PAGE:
Reconnecting with estranged sibling

Hello, I am looking for ways to reconnect with my brother who is older than me by 3 years. We are both in our 40s. We have been estranged since he cut off connection after the birth of my first kid, so 5 years ago. At the time that we were trying to conceive, he and his wife were also trying (both of us couples were doing IVF). I was successful in the IVF, but they were not. I also moved closer to my parents so that they could have a relationship with their grandchild. At that time, many feelings surfaced on his part about how fiscally irresponsible I was to move to a HCOL area and not be in a lucrative career and how I was using our parents for childcare. He also chewed me out for endangering my parents when I took my family to visit them in 2021, when people were still very much in their COVID bubbles (that was the first time he talked to me in 3 years after the birth). Now I have 2 kids, and he has never met them. Throughout all of this, I would send emails to acknowledge his birthday and career milestones, and with the passing of my brother's father-in-law, I also sent condolences and a card. I would never get a response. To some degree, I made peace with this and also, I never doubted that he used his very stressful high-powered job to simply not deal with our relationship. However, this summer, he finally emailed me, saying that he would be in town last minute and if he could visit. Unfortunately, our family was not in town, so I had to decline but emphasized that we should shoot for next time that he is in the area. My quandary now is this: I know he will be in town in CA this year again because my parents told me. I would like to email him and suggest meeting in way that is the least awkward, one where it would not make him uncomfortable to meet my kids (potentially his wife could be there too). Also, my partner was also extremely hurt by the silent treatment and probably needs more 'explanation' on my brother's part than I do (I am practically willing to sweep things under the rug because I want my kids to know their only uncle on my side). I just don't think that an explicit reconciliation is possible, esp. at first meeting, given that we may only have this one chance to 'get it right'. I don't know what I mean by 'get it right', but I don't want to be cut off again. I thought of suggesting a meeting all together with my parents (although they live several hours away) so that the emphasis is less on getting to know my kids and more about reuniting. It would nice to be able to suggest Thanksgiving, but given that we haven't spoken in so long, I think that just might be really awkward, plus he and his wife are used to jetsetting around the holidays. Thoughts on how to navigate this?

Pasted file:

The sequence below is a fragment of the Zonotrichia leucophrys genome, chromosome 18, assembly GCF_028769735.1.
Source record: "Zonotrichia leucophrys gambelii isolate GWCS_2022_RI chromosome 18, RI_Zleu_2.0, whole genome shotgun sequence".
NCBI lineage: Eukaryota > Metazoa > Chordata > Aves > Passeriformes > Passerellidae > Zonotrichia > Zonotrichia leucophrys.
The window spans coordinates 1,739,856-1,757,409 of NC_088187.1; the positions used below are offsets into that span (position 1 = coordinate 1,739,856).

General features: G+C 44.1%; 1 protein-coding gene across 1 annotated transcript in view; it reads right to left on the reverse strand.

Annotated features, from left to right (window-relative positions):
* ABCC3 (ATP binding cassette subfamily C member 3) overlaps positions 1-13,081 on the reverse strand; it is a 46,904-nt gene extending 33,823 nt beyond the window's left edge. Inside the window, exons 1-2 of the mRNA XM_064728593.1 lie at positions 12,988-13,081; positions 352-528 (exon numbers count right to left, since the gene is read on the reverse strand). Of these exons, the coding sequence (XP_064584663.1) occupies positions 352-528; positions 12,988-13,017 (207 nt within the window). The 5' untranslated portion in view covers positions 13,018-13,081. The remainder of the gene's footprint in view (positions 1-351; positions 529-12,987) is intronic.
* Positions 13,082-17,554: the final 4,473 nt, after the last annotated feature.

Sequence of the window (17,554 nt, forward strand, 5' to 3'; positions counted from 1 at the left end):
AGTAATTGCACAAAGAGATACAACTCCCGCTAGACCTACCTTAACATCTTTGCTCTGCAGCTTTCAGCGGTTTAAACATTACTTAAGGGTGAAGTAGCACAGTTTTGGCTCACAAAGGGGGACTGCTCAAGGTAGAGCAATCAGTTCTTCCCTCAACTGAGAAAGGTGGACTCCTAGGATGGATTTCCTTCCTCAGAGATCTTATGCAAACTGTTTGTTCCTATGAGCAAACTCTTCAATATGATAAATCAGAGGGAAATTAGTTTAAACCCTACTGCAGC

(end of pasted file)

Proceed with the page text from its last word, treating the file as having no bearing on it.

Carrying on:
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I had a falling out with my best friend. She got divorced and she cut off any one who remained friends with her ex but we had met her through him years earlier and wouldn’t defriend him. We felt very unfairly treated by it all. I kept reaching out to her but she ignored me even when I told her one of my parents had passed away. We eventually reconciled when my husband saw she was in town and arranged to meet up. We had coffee together and chatted. But it was really hard to keep hurt feelings under wraps. We ended up briefly talking about the conflict at the end and from there we agreed to reconnect and we ended up closer than ever. But that first meeting was really hard and emotional. I suggest going to a neutral place and keeping the first meeting short. Then build on that hopefully positive experience later. I hope it all goes well for you. 

It sounds like a therapist could be helpful to explore your feelings around this situation and possible ways to connect with your brother. You might want to be prepared for your brother to bring up issues from the past (maybe not at the first meeting but after reconnecting). It could be helpful to explore what you might say. 

I have to tell you, my first thought, upon reading this, is “why is this woman tiptoeing around that sulking narcissist?” Perhaps there is something about your family dynamic I’m not getting, but if he really severed ties because your IVF was successful and his was not then…wow. Also, your finances are NOT his business. Nickel and diming your parents’ time when you have kids and he doesn’t seems like next level narcissism. Again, I may not fully understand the situation, but, at face value, your children may not be missing much. Perhaps it’s time to consider your own emotional investment in this relationship.

Without knowing the backstory and temperaments of the individuals involved, from what you have written it seems that a low-drama reintroduction might be the best first step.  In other words, just hanging out with the whole family, with no structured meetings might be best.